JoAnne Skelly: What’s wrong with my plant?

One of the things I used to do at University of Nevada Cooperative Extension was diagnosing plant problems. When people brought in samples, other Extension staff, volunteers and I would examine them to see what the problem was and what might be causing it. It often surprised people that most plant problems didn’t have a pest involved such as insects or diseases. With more than 85 percent of plant problems, the underlying cause is a non-living or “abiotic” factor, such as too much or too little water, soil issues, wind, nutrient deficiencies or improper pruning.

However, this is slightly misleading. It sounds as if I’m saying insects and diseases aren’t present on the plant. They actually might be, but often as a secondary factor due to the plant’s overall declining health. Healthy plants resist insects and diseases. Stressed plants succumb and might actually invite insect and disease pests with hormonal stress signals.

It is important for a gardener to take good care of plants in the first place to avoid pests later. This includes watering thoroughly when you irrigate to encourage deeper roots that help a plant resist wind, sun and drought stress. It means letting plants dry out a bit between watering, so that roots don’t rot. It means mulching around your plants to cool the soil, maintain moisture content and keep weeds at bay. Taking care of your plants includes fertilizing with the right amount of nutrients at the appropriate time of year. Proper pruning at the right time of year will also go a long way toward maintaining plant health.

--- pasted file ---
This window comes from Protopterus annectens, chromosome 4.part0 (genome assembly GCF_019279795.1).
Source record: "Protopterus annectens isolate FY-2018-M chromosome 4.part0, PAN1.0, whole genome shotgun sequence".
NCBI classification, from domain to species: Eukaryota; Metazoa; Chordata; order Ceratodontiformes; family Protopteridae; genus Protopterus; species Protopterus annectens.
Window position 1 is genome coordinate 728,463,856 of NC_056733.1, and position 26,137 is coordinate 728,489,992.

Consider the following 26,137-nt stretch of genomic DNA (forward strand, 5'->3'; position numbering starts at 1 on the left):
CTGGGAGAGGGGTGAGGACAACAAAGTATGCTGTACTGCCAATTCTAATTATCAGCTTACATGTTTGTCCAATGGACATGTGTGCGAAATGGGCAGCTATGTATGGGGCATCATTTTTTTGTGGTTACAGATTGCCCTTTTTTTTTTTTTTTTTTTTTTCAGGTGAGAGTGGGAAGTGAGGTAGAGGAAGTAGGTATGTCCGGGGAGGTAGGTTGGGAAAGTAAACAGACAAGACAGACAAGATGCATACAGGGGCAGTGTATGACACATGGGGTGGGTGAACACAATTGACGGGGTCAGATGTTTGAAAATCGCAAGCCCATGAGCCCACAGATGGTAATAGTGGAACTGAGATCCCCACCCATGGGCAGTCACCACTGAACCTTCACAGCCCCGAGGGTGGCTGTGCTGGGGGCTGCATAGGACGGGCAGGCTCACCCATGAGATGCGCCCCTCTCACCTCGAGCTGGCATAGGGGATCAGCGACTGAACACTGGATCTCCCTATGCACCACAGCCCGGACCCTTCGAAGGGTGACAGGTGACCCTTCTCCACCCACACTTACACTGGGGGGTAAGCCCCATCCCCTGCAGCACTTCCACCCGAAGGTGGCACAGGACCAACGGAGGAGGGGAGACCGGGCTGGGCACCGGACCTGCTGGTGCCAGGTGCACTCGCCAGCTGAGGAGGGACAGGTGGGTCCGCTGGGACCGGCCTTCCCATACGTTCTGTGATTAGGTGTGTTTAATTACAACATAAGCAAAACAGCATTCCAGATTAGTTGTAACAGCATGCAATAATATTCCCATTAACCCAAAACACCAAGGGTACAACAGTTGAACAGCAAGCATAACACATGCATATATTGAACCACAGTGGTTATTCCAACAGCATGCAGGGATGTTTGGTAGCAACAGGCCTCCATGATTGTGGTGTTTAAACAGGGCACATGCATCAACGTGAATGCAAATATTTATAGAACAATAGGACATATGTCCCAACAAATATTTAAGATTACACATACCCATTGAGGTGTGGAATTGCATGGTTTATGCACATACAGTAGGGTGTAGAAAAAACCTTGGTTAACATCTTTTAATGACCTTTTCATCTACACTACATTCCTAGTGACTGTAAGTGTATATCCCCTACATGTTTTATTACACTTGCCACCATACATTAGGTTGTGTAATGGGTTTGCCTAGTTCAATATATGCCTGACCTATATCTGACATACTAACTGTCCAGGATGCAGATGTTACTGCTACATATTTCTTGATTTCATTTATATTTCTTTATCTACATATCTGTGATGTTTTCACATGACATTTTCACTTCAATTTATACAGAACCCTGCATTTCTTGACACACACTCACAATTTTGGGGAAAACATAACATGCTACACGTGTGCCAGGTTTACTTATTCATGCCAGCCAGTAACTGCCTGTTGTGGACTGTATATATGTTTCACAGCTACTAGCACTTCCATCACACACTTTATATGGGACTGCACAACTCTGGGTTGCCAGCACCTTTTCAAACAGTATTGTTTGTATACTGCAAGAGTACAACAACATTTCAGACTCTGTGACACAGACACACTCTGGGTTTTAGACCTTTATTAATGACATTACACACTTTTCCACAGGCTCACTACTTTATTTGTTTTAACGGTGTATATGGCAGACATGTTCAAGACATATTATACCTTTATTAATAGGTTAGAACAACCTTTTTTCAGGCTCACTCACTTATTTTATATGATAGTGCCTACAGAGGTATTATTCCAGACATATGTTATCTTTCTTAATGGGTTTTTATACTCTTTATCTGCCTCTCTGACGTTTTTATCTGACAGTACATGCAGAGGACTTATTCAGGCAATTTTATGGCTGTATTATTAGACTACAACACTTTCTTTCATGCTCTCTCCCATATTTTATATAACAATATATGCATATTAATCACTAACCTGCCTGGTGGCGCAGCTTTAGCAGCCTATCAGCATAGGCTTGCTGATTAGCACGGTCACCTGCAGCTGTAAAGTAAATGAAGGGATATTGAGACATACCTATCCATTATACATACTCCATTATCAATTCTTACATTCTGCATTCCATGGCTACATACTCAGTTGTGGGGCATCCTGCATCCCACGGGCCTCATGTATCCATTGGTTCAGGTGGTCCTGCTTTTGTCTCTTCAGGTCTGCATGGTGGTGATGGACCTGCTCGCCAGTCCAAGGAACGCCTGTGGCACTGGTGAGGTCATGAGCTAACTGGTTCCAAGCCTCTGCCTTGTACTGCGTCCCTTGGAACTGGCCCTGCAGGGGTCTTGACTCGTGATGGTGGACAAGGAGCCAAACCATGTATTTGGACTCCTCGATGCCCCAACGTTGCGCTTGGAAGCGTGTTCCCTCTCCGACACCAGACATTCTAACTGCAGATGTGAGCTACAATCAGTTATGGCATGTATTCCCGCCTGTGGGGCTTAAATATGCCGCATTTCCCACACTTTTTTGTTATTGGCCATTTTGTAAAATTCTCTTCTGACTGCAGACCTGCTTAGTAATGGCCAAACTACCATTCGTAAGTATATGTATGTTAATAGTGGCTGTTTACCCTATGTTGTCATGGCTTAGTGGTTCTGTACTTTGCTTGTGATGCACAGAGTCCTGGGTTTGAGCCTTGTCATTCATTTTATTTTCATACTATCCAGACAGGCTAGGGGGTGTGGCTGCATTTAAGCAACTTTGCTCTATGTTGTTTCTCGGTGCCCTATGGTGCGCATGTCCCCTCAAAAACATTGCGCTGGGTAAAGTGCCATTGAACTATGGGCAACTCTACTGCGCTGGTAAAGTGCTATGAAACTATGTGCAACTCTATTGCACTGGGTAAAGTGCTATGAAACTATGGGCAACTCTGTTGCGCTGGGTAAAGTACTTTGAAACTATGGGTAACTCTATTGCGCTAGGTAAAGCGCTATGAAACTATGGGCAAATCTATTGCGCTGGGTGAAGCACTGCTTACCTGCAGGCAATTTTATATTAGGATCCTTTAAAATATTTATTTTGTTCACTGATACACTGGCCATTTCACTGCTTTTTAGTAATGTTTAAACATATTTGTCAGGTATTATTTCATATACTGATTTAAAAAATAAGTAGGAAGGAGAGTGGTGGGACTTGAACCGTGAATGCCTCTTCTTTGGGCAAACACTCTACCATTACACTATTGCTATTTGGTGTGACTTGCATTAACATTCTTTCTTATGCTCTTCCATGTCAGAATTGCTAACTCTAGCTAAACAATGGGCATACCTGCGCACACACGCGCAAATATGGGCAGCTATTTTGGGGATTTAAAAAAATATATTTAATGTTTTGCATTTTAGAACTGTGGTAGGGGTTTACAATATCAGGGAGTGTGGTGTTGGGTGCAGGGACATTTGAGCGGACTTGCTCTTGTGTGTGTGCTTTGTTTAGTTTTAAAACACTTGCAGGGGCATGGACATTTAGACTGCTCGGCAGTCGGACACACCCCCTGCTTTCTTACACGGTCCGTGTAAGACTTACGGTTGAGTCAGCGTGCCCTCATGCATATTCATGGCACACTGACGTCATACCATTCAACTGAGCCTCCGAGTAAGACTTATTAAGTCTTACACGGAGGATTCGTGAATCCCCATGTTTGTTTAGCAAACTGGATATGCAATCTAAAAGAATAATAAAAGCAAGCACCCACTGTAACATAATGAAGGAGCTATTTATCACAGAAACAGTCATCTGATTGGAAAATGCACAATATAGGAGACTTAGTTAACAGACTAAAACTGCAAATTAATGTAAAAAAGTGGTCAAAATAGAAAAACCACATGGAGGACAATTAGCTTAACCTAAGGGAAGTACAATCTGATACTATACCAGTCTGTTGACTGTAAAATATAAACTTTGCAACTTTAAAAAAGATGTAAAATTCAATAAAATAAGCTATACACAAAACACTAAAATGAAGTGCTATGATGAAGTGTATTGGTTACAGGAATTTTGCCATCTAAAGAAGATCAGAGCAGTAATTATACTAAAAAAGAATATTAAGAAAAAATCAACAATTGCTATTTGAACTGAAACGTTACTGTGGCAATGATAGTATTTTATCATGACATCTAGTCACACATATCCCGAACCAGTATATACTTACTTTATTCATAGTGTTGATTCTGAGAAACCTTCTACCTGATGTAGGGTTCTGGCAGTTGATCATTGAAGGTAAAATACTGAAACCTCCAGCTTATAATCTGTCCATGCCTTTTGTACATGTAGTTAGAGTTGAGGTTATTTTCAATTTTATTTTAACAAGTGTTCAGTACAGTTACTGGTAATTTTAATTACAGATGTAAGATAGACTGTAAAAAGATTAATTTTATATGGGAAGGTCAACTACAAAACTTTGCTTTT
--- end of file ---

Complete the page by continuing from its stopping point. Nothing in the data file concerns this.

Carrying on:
If you are doing all these things, then keep your eyes open and observe your plants regularly. Stress often shows up as a slight color change. A normally bright green plant might lose its luster, looking slightly gray-green, or a plant might wilt, telling you that something is wrong with its roots — perhaps too little water; perhaps too much and roots are rotting. Diligent observation will help you detect plant problems early, before a plant is at serious risk. Then, correct identification of the issue, the pest or insect may provide a suitable solution to getting your plant healthy again. Waiting too long might make saving the plant more difficult, and, in some cases, impossible. This is the process of integrated pest management, a total plant health approach to solving the “what’s wrong with my plant” question.


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